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Printed postcard titled, "Kto ratuje jedno życie, to jakby ratował cały świat" with black and white picture of a young woman.
Information Provided by Michael D. Bulmash: Irena Sendler (Sendlerova), also known as Jolanta, was a Polish Roman Catholic nurse/social worker who worked in the Polish Underground during World War II. She was the head of the children's section of Zegota in German-occupied Warsaw. She was able, with the help of other members of Zegota, to save the lives of 2,500 children by smuggling them out of the Warsaw Ghetto, as well as securing false identity papers and housing for them. She wrote their birth names and their new names on strips of paper hidden in a jar. Arrested and tortured by the Gestapo in 1943, she refused to divulge the names of her comrades or those of her rescued children. She was sentenced to death by firing squad, but saved by Zegota by bribing the German guards. She lived in hiding, yet continued her effots to help the children. She was honored by Yad Vashem as one of the Polish Righteous Among Nations. Pope John Paul II also praised her efforts. The recipient of many awards, the Polish Government presented her as a candidate for the Nobel Peace Prize in 2007.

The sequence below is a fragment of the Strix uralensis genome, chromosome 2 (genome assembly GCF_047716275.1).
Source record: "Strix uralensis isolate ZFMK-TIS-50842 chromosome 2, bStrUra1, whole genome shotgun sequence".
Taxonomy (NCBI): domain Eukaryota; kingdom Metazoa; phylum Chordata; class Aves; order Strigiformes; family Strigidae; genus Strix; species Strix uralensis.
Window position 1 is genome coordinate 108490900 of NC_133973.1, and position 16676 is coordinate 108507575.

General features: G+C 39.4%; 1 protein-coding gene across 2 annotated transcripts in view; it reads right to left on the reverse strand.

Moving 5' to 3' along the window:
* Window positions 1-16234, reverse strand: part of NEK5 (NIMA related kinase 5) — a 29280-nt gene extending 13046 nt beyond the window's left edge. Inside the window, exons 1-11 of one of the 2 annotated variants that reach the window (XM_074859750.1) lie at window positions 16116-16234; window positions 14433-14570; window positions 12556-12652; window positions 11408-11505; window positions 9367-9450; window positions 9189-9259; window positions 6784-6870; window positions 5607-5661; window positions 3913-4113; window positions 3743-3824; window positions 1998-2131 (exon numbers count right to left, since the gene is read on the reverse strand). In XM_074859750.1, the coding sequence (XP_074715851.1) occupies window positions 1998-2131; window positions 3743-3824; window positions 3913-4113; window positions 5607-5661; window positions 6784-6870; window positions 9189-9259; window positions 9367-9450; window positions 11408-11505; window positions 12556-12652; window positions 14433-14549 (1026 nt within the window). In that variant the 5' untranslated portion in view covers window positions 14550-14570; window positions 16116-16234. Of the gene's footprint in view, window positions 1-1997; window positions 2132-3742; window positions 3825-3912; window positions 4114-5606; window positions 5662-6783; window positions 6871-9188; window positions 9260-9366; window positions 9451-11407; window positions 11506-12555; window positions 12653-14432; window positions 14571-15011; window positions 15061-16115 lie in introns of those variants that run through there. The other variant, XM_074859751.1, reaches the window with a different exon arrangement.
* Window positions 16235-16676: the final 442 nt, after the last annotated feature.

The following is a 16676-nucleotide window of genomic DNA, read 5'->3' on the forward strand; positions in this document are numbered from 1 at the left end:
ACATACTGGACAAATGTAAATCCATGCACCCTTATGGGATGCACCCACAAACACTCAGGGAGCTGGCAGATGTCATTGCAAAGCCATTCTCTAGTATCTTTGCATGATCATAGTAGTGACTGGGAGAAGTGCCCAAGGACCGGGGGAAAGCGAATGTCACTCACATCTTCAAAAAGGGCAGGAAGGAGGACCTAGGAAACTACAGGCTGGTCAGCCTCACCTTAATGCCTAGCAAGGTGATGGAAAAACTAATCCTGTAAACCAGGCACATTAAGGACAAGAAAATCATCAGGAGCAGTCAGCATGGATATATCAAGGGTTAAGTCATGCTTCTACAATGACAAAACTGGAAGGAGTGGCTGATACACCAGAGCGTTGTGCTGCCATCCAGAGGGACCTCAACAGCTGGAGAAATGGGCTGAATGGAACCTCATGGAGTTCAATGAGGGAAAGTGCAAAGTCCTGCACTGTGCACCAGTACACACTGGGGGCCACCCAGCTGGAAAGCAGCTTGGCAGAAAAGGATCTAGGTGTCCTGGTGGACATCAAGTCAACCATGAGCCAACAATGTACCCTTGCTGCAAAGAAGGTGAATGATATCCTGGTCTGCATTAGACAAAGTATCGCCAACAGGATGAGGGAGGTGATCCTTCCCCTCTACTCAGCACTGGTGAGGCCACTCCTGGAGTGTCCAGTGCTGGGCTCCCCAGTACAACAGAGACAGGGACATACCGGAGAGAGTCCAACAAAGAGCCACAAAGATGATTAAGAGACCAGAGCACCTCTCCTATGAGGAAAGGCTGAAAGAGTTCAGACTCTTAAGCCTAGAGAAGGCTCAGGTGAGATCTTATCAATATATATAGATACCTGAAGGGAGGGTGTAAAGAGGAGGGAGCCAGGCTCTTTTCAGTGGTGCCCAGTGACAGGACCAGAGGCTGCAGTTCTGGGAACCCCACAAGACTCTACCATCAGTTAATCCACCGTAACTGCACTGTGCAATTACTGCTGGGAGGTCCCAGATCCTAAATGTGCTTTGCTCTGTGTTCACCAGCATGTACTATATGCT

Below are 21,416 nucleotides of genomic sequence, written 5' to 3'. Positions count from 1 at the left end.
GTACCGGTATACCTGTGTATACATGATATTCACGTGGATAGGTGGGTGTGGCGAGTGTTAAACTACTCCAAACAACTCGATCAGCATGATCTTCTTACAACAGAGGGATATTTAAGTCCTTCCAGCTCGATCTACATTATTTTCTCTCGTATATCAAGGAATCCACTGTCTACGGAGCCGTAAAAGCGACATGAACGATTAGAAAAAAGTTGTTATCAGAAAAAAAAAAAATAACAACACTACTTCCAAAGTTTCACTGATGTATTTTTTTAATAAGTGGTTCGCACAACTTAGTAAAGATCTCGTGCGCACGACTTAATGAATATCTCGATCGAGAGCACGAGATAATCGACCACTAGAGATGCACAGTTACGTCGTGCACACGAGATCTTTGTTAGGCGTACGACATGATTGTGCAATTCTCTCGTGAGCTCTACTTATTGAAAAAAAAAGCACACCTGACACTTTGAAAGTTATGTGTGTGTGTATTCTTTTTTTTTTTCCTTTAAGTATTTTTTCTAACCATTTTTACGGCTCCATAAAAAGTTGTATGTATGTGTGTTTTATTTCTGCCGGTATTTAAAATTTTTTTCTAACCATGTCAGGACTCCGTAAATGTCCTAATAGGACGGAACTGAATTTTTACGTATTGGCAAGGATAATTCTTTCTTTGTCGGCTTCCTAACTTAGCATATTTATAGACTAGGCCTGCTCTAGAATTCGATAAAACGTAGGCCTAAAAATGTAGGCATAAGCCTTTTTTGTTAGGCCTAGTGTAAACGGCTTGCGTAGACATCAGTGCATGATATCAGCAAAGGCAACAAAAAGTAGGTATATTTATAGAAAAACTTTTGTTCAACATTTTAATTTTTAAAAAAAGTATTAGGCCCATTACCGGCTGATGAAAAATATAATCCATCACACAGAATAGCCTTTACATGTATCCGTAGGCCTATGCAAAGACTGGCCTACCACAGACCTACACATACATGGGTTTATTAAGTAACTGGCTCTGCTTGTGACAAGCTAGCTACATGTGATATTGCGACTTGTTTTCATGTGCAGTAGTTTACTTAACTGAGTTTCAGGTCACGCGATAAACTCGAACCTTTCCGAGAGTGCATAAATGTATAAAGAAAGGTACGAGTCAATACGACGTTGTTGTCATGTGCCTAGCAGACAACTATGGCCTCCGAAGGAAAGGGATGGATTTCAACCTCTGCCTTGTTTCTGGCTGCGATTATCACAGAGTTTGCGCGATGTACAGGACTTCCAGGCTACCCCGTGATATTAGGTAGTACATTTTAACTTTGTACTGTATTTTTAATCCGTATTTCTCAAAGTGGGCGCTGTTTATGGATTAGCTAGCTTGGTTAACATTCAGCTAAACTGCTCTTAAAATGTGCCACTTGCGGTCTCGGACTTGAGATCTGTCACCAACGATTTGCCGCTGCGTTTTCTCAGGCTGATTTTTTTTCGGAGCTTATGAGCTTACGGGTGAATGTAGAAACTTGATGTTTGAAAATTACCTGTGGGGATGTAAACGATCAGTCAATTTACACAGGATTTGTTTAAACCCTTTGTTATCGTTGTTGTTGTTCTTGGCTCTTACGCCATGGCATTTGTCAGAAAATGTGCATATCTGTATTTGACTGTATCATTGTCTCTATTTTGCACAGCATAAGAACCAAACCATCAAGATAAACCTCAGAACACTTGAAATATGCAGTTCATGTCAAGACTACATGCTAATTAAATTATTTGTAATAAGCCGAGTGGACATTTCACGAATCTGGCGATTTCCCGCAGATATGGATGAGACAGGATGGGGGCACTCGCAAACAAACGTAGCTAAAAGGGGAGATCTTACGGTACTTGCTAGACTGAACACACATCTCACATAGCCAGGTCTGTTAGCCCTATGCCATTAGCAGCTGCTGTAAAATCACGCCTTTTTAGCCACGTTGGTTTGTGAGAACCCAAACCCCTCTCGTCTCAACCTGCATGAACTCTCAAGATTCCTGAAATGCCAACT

4 x 5 3/4"
commemorative, poland, Roman Catholic, Polish Underground, Zegota, Warsaw Ghetto, Gestapo, Nobel Peace Prize
"Irena Sendler Commemorative Card, Poland" (2010). Bulmash Family Holocaust Collection. 2014.1.470.